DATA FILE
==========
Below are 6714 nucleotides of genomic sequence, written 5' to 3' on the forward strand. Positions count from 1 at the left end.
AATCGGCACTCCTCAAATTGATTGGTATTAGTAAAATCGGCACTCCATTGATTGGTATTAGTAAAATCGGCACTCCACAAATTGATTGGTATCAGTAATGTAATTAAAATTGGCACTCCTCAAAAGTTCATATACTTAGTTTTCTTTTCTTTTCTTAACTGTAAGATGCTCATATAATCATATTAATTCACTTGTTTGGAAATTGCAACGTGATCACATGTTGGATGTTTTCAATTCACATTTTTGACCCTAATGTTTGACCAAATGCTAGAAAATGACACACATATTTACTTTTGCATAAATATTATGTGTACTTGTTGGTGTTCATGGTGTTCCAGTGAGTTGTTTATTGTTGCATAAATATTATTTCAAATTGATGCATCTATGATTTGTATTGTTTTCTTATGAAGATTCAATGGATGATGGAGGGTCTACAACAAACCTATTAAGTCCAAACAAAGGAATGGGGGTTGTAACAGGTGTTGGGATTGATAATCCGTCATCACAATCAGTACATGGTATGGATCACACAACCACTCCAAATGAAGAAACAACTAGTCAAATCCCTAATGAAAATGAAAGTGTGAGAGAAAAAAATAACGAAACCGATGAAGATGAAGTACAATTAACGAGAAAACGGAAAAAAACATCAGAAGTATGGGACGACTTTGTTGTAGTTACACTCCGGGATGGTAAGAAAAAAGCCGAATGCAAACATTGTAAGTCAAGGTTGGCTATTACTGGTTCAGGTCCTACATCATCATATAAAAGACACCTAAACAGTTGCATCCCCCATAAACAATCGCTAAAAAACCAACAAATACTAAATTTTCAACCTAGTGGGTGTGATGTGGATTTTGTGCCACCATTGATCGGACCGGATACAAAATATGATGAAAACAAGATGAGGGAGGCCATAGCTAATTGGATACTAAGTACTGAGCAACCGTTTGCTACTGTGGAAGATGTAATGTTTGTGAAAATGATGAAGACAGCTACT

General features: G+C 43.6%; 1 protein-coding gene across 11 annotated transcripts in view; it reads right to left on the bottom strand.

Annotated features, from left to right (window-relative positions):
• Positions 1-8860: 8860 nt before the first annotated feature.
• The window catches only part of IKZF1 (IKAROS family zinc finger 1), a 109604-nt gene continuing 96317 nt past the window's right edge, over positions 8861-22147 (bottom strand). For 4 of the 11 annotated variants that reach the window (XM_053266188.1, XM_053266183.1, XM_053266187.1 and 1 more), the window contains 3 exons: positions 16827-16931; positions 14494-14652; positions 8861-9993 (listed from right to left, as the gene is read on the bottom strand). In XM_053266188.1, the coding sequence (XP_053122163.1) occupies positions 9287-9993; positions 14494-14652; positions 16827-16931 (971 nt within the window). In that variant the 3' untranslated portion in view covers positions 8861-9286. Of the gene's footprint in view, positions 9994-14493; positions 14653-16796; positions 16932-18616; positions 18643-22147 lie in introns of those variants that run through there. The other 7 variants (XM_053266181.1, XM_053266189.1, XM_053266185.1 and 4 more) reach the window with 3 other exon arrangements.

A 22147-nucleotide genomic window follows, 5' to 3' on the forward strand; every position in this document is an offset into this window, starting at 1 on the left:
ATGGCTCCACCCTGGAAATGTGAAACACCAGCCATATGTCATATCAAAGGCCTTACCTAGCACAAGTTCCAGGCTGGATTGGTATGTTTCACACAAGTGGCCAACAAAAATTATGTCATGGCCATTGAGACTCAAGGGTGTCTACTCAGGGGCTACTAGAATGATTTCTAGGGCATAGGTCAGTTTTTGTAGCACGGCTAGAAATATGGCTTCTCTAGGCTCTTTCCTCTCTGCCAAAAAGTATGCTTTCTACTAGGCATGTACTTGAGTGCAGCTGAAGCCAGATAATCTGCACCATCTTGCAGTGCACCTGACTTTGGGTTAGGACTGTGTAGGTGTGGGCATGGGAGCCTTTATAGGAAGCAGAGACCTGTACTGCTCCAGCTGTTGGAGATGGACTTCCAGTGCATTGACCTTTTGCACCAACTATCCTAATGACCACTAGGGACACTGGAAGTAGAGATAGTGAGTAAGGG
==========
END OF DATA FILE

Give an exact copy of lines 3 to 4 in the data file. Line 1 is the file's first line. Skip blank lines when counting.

General features: G+C 43.6%; 1 protein-coding gene across 11 annotated transcripts in view; it reads right to left on the bottom strand.

Annotated features, from left to right (window-relative positions):